The peasants in the neighbourhood of La Fariniere, like those of every part of France I had hitherto visited, have benefited by the revolution. They have paid their debts in depreciated assignats, they have added to their little portion of property by purchases of land on very easy terms; they are relieved from the taille, which was not only oppressive but degrading, and from the gabotte, which exposed them at all times to have their houses searched, and their daily consumption of provisions scrutinized, and from the injurious effects of the ancient corn police which prevented the superfluity of one district from passing into another, even in cases of absolute want; they are relieved too from the absurd oppression of the ancient game laws and the abuses of the capitaineries from the corvie, from many other feudal services, which were prejudicial to the cultivation of the little spot that was to give bread to the family of each, and from the mockery of justice in the seigneurial courts, which comprised every species of despotism and occasioned an irreparable loss of time and enormous expenses on the most trifling occasions. These taxes though heavy, are now in proportion to the property they hold, and to their consumption. Their wages as labourers are increased, and every article which they can raise for the use of the neighbouring towns commands a higher price; they

are in short better fed, better clothed, better protected by the law, and live in better houses, than before the revolution. What they feel most is the conscription; but the complaints of those who lament the absence of their children or deplore their loss, are drowned in shouts of victory at the arrival of every courier, and so great are the effects of the general exultation among the lower orders in some of the distant provncies, that without any knowledge of the enemy to be combated, or of the occasion of the war, or even of the part of the world it is to be carried on in, thousands would fly to arms at the first summons; a single defeat of a French army however commanded by the emperor in person might put an end to all this enthusiasm, and cure them of their delirium, for all depends upon the high idea they entertain of his capacity, and of his good fortune. The taxes, as I said, are high; they might better indeed be called exorbitant, for what with the fourth of the net income; and all the various taxes on consumption, on doors, windows, chimneys, furniture, servants, and houses, and the duties payable on the transportation of any article from place to place, and on its entering a town, the landholder is supposed to pay upwards of thirty-three per cent. on his income; this is paid monthly or quarterly with allowance of somewhat more than the legal interest for those who pay in advance.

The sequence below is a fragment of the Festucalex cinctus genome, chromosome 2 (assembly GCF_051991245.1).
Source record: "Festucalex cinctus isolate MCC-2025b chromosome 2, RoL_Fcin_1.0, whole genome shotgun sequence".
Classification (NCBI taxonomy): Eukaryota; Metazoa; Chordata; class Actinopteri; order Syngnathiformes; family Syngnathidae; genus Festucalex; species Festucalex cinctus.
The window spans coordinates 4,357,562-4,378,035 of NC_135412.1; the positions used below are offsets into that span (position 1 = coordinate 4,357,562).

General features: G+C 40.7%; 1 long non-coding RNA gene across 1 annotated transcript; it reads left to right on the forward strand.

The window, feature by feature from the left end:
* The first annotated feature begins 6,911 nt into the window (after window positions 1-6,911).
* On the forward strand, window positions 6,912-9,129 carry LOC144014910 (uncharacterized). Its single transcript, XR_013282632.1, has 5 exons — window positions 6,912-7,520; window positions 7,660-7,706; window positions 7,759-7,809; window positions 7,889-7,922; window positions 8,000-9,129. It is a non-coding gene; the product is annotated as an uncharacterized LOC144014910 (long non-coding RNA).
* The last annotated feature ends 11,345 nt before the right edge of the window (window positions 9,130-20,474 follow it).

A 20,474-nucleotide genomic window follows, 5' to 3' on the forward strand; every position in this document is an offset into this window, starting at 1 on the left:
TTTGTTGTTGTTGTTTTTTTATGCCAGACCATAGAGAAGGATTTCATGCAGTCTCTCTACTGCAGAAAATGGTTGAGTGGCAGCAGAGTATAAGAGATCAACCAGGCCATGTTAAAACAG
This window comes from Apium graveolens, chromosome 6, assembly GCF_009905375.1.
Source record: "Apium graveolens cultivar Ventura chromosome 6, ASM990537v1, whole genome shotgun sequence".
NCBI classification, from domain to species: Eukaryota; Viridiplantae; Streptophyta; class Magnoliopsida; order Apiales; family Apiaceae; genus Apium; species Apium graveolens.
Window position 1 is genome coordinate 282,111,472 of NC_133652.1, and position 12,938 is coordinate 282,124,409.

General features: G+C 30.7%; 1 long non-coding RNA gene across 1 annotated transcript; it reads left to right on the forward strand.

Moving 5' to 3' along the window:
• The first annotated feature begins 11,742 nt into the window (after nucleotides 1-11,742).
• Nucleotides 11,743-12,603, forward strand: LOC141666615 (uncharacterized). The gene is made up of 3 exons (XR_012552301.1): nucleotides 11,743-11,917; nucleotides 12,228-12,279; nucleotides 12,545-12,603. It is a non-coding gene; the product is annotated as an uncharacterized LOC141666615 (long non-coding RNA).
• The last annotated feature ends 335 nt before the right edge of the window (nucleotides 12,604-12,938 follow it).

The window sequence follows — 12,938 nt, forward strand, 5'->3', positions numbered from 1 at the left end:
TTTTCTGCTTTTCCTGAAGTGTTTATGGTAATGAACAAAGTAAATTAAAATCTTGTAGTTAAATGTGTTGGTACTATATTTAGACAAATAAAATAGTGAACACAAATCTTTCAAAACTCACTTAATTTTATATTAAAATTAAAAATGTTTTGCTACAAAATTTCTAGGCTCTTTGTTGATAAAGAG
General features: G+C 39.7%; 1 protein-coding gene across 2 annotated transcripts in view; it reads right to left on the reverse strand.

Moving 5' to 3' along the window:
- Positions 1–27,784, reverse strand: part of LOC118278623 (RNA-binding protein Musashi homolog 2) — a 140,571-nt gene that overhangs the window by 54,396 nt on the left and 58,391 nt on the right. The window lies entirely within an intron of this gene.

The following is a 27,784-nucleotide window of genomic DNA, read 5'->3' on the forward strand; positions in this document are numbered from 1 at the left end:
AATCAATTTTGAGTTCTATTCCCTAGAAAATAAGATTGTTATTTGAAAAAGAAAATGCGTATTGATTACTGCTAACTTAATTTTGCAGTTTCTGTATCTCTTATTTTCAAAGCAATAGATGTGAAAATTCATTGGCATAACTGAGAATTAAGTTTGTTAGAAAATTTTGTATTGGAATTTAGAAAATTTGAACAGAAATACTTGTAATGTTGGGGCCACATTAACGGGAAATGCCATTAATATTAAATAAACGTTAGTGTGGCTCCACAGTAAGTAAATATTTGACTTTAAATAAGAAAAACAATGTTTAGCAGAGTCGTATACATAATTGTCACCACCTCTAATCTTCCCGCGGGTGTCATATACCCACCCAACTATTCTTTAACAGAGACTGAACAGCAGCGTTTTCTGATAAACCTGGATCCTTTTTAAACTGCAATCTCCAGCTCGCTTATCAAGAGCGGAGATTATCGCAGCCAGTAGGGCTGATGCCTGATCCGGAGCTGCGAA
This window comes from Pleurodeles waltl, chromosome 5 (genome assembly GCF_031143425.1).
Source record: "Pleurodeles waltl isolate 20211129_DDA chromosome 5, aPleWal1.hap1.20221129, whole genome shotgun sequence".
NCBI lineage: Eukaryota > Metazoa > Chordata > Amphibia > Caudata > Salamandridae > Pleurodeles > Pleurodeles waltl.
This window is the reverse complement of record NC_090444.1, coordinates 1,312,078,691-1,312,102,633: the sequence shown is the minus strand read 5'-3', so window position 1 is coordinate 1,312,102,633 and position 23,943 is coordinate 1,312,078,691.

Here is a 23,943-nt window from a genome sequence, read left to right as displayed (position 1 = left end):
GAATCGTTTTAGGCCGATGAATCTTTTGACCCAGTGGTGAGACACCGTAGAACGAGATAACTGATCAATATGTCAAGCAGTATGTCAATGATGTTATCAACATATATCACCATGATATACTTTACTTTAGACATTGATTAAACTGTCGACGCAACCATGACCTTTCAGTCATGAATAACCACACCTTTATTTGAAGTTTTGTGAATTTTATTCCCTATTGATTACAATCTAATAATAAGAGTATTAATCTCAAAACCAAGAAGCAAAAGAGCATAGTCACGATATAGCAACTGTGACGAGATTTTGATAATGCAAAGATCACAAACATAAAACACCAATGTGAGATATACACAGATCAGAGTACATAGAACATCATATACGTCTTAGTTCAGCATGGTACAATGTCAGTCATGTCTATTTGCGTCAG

The mansion house we were received at with a kindness of hospitality I have not as yet experienced in this old world, was within a few yards of the bottom of the cliff, which rose perpendicularly to a great height above it, and this had been excavated according to the custom of the country into all the various offices which the services of a large and opulent family required. It was so contrived that light should be admitted into the kitchen, but the spacious vaults which held provisions for the use of the farm, or the produce of the vintage, or grain, or wood, were so dark, that an old female servant, who put me in mind of dame Leonarda in captain Rolando's cavern, was obliged to precede us with a torch. The rock is of chalk, which is known to be a marine production, and we were therefore walking along what must have been once the bottom of the sea. It afterwards became the bank of a rapid river, and is now a receptacle for the fruits of the earth in a most fertile country. There is a natural